1899 New Richmond tornado

1899 New Richmond tornado
1899 New Richmond tornado
Ruins of the town's Methodist Church following this deadly tornado.
Ruins of the town's Methodist Church following this deadly tornado.
Date: June 12, 1899
Time: 6:00 PM CST
Rating: F5 tornado
Damages: $300,000 (1899 dollars), $7,894,000 (current dollars)
Casualties: 117
Area affected: West-central Wisconsin

The 1899 New Richmond Tornado was an unprecedented disaster in the northern Great Plains. It nearly destroyed the village of New Richmond, Wisconsin on June 12, 1899, killing 117 and injuring 125 people. More than US$300,000 ($7,894,000 in today's dollars) in damage was reported.[1][2][3]

Contents

Synopsis

June 12 was the day of the Gollmar Brothers Circus, drawing hundreds of visitors in addition to the town's 2,500 inhabitants. Around 3 pm, clouds began to build, and the sky became quite dark. As the circus ended for the day around 4:30, a heavy rain, with some hail, began to fall. The rain let up around 5:00, and people began to head home for the day. By 6:00, the streets of New Richmond were full of tourists, travelers, and residents.[4]

Meanwhile, the tornado had already touched down to the southwest. It began as a waterspout on Lake St. Croix, about 15 miles (24.1 km) from New Richmond, at around 5:30. It was described as a "boiling cloud", which seemed to skirt the hills to the east of Lake St. Croix, and then head straight for New Richmond. Passing over mostly open country, it destroyed several farm buildings near Burkhardt and Boardman as it traveled northeast. Three people were killed there.[1][4]

There was little warning in New Richmond. The tornado was completely illuminated by lightning, but was visible only for a few minutes before it reached the town. Homes and businesses were demolished and torn from their foundations, flying debris filled the air, and people were swept away. Some barely had time to scramble for shelter in storm cellars, but many were caught in the streets. Even some who did take refuge were killed anyway, such as those who ran into the O.J. Williams dry goods store. The store was swept away, and the people taking shelter in the basement were pelted to death by flying bricks and timbers.[1][4]

Most people who could not find shelter were killed. Debris of all sorts flew through the air at tremendous speeds. A 3,000 pound safe was flung a block from its original location. Trees and timbers were hurled "like javelins" through the air, and the intense winds swept people up and threw them against walls or the ground.[4]

After the tornado left town, another storm with strong winds swept through, sending people back into their shelters. It is likely that some died in fires while potential help was hiding from the possibility of another tornado.[4]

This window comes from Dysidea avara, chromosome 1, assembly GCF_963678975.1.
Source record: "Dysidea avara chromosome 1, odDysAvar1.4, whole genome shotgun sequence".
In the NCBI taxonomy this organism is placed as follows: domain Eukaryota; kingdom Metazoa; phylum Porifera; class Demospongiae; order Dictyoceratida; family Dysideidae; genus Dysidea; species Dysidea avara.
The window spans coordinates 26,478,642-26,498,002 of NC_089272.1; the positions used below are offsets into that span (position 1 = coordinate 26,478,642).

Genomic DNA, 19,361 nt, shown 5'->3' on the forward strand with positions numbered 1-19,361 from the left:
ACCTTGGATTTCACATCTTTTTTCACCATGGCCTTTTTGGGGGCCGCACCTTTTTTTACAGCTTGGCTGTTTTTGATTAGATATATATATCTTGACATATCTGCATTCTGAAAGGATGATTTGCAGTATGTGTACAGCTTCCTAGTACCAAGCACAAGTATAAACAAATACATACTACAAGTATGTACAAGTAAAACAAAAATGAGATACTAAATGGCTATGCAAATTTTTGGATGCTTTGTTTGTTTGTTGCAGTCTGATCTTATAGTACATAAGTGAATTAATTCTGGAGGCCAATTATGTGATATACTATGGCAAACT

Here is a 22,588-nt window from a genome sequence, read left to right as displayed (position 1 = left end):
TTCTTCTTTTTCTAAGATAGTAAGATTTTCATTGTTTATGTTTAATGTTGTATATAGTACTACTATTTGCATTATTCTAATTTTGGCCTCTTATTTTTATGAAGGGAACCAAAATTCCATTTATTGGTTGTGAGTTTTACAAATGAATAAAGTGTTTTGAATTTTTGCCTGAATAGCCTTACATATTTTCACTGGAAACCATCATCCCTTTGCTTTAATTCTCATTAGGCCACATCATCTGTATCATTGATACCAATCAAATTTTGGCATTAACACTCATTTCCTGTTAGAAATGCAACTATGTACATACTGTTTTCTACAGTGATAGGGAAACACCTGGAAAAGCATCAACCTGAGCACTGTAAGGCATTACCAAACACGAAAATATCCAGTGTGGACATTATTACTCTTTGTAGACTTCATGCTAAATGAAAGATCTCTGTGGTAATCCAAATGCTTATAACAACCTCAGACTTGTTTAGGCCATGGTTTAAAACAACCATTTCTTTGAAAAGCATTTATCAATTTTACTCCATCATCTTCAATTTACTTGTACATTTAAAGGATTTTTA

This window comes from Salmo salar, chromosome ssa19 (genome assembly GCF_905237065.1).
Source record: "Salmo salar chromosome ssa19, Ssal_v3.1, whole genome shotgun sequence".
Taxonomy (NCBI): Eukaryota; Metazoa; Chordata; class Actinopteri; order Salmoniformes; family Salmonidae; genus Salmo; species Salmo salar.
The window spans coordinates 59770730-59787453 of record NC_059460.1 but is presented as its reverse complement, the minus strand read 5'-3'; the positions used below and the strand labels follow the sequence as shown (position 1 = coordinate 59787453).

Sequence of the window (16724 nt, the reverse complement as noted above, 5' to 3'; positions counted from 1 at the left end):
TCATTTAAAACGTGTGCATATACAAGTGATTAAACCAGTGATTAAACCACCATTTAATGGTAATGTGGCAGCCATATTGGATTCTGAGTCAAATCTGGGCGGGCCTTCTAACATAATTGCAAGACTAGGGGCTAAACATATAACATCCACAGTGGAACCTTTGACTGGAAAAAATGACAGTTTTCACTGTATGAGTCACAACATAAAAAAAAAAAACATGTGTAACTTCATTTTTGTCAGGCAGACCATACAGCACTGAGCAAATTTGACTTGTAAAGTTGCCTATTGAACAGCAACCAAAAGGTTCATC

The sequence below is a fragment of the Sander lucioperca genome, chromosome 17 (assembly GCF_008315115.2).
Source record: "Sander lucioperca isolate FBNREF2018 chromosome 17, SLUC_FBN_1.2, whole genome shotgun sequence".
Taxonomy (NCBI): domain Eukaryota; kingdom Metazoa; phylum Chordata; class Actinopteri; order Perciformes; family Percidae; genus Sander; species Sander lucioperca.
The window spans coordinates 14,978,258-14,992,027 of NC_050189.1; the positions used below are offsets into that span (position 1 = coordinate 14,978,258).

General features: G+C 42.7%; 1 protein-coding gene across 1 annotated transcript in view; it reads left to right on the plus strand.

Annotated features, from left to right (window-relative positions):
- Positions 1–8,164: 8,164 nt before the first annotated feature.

Aftermath

All but the extreme west end of the town was obliterated by the tornado and subsequent fires. More than 500 buildings were destroyed, and the only significant surviving structures were the Catholic and Baptist churches. The town's electrical plant and water facilities were destroyed, so fires ran rampant through the scattered debris. Many bodies found in the aftermath were burnt beyond recognition—it was impossible to tell if they died from the tornado or from being trapped and burned alive.[4]

Twenty-six families experienced multiple deaths, and six reported 4 or more deaths in the family. After order was restored, authorities determined that a total of 117 people had been killed (114 in the village) and more than 200 injured. This is the 9th highest death toll for any single tornado in American history.[1]

The town was so completely damaged it had to be essentially rebuilt. Damage claims exceeded $300,000 ($7 million in 2006 dollars), however, it may have been as high as $600,000 ($14 million in 2006 dollars).[4][5]

Panoramic view of the damage the day after the storm.

See also

References

  1. ^ a b c d Grazulis, Thomas P (July). Significant Tornadoes 1680–1991. St. Johnsbury, VT: The Tornado Project of Environmental Films. ISBN 1-879362-03-1. 
  2. ^ The Tornado Project. #8: The New Richmond Tornado. Retrieved on 2007-06-27.
  3. ^ Consumer Price Index (estimate) 1800–2008. Federal Reserve Bank of Minneapolis. Retrieved December 7, 2010.
  4. ^ a b c d e f g Sather, Mary. "They Built Their City Twice: A History of New Richmond, Wisconsin" Retrieved 2009-02-10.
  5. ^ Wisconsin Historical Society. Dictionary of Wisconsin History: New Richmond tornado (1899). Retrieved on 2007-06-27.

External links


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